LITTLE ROCK, Ark. (Ark. Dept. of Health) - Protecting children from exposure to lead is important to their health and success in life. Even low levels of lead in blood have been shown to affect IQ, the ability to pay attention, and progress in school. The health effects of lead exposure cannot be corrected. The most important step parents, doctors, and others can take is to prevent lead exposure before it occurs.
The Center for Disease Control (CDC) estimates that nearly half a million children living in the U. S. have elevated blood lead levels that may cause significant damage to their health. Dr. Dirk Haselow, an ADH pediatrician, says, "Due to the potential lifelong health effects caused by lead exposure, it is important for parents to be aware of the factors that put their children in danger. A simple blood test can indicate if your child may be at risk."
Major sources of lead exposure to U.S. children include lead-based paint and lead-contaminated dust in old housing, typically built before 1978. In Arkansas, most counties contain on average at least 50% or more of pre-1978 housing. Children can also be exposed to lead from other sources including tainted drinking water, lead brought into the home from the workplace and lead in soil. Despite the continued presence of lead in the environment, lead poisoning is preventable.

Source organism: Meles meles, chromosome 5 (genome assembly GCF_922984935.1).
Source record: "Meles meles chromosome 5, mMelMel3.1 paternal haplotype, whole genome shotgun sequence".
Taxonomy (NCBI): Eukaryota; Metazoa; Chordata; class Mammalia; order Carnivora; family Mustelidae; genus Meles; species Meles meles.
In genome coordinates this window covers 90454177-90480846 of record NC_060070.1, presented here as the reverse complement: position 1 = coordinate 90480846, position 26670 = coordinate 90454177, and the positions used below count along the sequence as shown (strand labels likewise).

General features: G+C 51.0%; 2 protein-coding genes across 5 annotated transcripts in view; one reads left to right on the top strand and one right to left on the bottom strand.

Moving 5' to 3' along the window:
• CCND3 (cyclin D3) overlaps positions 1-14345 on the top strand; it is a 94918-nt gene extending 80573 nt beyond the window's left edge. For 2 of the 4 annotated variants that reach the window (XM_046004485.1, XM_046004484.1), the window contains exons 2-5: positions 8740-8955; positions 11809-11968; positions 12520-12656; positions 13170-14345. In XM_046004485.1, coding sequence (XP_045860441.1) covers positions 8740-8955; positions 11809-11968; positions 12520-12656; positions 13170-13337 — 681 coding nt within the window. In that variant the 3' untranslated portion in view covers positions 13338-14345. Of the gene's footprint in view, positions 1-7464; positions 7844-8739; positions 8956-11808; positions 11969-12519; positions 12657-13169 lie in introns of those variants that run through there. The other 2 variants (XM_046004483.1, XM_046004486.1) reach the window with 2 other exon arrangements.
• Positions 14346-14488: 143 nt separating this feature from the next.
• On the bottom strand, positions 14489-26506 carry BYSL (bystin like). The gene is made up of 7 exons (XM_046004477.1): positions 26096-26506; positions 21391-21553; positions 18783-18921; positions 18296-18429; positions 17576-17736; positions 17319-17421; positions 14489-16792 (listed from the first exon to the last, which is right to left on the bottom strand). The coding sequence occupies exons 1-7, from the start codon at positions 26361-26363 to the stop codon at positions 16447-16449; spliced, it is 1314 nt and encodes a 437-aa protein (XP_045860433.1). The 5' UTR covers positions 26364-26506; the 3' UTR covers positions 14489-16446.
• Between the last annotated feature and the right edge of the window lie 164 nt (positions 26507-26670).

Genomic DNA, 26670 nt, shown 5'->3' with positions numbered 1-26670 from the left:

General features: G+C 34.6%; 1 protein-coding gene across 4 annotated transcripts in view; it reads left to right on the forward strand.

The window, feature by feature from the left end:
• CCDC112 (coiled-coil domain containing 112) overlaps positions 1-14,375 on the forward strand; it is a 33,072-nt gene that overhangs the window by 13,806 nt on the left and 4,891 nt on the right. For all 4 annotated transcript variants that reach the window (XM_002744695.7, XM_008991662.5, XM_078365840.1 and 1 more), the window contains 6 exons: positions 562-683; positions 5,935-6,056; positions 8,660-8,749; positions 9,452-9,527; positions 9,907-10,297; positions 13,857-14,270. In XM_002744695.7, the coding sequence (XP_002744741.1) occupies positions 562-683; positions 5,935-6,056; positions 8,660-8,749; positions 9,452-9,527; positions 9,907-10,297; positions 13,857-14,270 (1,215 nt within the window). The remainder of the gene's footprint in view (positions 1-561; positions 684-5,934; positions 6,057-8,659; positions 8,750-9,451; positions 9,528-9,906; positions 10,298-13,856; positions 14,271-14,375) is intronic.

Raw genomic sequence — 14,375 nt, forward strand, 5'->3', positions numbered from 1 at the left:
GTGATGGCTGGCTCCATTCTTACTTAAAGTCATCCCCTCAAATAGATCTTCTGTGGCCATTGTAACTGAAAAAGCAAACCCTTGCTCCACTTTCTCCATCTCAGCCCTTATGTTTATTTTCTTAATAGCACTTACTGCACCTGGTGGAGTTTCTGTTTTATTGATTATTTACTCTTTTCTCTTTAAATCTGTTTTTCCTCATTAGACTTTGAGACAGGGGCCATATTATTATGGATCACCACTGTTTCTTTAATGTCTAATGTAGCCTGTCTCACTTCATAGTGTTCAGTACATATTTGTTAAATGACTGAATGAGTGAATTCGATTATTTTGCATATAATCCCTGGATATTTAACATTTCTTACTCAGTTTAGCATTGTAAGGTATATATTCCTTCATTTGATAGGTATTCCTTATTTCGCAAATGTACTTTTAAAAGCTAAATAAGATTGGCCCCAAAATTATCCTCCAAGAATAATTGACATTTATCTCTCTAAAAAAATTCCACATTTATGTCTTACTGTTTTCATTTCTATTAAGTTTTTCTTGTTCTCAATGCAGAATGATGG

To increase awareness of childhood lead poisoning prevention, the Arkansas Department of Health (ADH), along with the CDC, the U.S. Environmental Protection Agency (EPA), and the U.S. Department of Housing and Urban Development (HUD), is participating in National Lead Poisoning Prevention Week (NLPPW) October 21-27.
During the week, ADH employees will be providing information about lead exposure, safe lead-based paint removal and repair and the connection between a healthy diet and lead absorption. The ADH Lead Outreach Team is participating in these events:
• Tuesday, October 23, Chenal Elementary Kindergarten and 1st Graders in Little Rock
will learn how to protect themselves from lead exposure by properly washing their hands and eating healthy foods.
• Friday, October 26, the Lead Outreach Team will be doing Lead Poisoning Prevention Outreach for children and their families attending the Boo Bash in Benton.
Parents can reduce a child's exposure to lead in many ways. Here are some simple things you can do to help protect your family:
• Get your Home Tested. Before you buy an older home, ask for a lead inspection.
• Get your Child Tested. Even if your young children seem healthy, ask your doctor about testing your child for lead.
• Get the Facts! ADH can provide you with helpful information about preventing childhood lead poisoning. Contact the ADH Lead-Based Paint Program at 671-1549 or visit the website at www.healthy.arkansas.gov and do a search for the Lead-Based Paint Program.
Let's keep our kids "Lead-free for a healthy future." For more information, contact the ADH Lead-Based Paint Program or call the National Lead Information Line, 1-800-424-LEAD.